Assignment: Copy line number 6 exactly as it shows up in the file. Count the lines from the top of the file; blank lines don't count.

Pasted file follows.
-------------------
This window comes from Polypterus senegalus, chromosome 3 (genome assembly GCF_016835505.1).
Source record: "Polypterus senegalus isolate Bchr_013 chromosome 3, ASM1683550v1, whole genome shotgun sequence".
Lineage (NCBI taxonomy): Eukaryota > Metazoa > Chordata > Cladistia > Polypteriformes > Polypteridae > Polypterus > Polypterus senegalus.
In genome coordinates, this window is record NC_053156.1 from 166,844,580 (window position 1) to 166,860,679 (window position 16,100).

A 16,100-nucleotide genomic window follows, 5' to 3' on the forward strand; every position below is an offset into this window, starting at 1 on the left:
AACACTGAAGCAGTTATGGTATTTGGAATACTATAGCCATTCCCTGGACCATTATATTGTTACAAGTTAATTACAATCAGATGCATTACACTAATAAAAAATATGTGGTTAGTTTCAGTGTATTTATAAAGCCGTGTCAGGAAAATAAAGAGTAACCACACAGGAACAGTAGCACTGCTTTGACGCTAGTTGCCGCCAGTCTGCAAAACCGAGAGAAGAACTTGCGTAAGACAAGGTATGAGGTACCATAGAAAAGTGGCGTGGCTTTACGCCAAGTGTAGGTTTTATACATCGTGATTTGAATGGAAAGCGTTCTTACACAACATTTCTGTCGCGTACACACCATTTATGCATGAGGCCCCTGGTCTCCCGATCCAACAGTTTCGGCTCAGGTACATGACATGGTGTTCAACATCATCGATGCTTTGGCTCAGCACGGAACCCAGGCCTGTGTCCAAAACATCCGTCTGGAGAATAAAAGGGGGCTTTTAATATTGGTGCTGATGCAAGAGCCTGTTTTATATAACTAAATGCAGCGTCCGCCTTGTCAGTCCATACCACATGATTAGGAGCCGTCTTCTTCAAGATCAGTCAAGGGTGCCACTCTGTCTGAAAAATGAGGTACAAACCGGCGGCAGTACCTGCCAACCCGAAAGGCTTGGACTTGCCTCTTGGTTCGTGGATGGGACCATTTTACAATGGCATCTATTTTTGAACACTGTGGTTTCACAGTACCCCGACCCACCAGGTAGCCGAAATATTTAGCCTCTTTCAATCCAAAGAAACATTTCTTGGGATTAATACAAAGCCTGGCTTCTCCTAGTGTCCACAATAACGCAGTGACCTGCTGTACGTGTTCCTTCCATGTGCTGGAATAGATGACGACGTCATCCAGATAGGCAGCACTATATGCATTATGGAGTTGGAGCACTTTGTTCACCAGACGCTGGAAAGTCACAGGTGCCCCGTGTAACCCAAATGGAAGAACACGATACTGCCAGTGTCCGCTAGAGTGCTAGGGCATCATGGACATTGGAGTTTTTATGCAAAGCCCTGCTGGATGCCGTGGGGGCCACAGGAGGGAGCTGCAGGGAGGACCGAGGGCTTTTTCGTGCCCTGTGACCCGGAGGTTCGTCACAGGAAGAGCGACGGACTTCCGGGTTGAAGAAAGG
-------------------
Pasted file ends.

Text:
AACACTGAAGCAGTTATGGTATTTGGAATACTATAGCCATTCCCTGGACCATTATATTGTTACAAGTTAATTACAATCAGATGCATTACACTAATAAAAAATATGTGGTTAGTTTCAGTGTATTTATAAAGCCGTGTCAGGAAAATAAAGAGTAACCACACAGGAACAGTAGCACTGCTTTGACGCTAGTTGCCGCCAGTCTGCAAAACCGAGAGAAGAACTTGCGTAAGACAAGGTATGAGGTACCATAGAAAAGTGGCGTGGCTTTACGCCAAGTGTAGGTTTTATACATCGTGATTTGAATGGAAAGCGTTCTTACACAACATTTCTGTCGCGTACACACCATTTATGCATGAGGCCCCTGGTCTCCCGATCCAACAGTTTCGGCTCAGGTACATGACATGGTGTTCAACATCATCGATGCTTTGGCTCAGCACGGAACCCAGGCCTGTGTCCAAAACATCCGTCTGGAGAATAAAAGGGGGCTTTTAATATTGGTGCTGATGCAAGAGCCTGTTTTATATAACTAAATGCAGCGTCCGCCTTGTCAGTCCATACCACATGATTAGGAGCCGTCTTCTTCAAGATCAGTCAAGGGTGCCACTCTGTCTGAAAAATGAGGTACAAACCGGCGGCAGTACCTGCCAACCCGAAAGGCTTGGACTTGCCTCTTGGTTCGTGGATGGGACCATTTTACAATGGCATCTATTTTTGAACACTGTGGTTTCACAGTACCCCGACCCACCAGGTAGCCGAAATATTTAGCCTCTTTCAATCCAAAGAAACATTTCTTGGGATTAATACAAAGCCTGGCTTCTCCTAGTGTCCACAATAACGCAGTGACCTGCTGTACGTGTTCCTTCCATGTGCTGGAATAGATGACGACGTCATCCAGATAGGCAGCACTATATGCATTATGGAGTTGGAGCACTTTGTTCACCAGACGCTGGAAAGTCACAGGTGCCCCGTGTAACCCAAATGGAAGAACACGATACTGCCAGTGTCCGCTAGAGTGCTAGGGCATCATGGACATTGGAGTTTTTATGCAAAGCCCTGCTGGATGCCGTGGGGGCCACAGGAGGGAGCTGCAGGGAGGACCGAGGGCTTTTTCGTGCCCTGTGACCCGGAGGTTCGTCACAGGAAGAGCGACGGACTTCCGGGTTGAAGAAAGG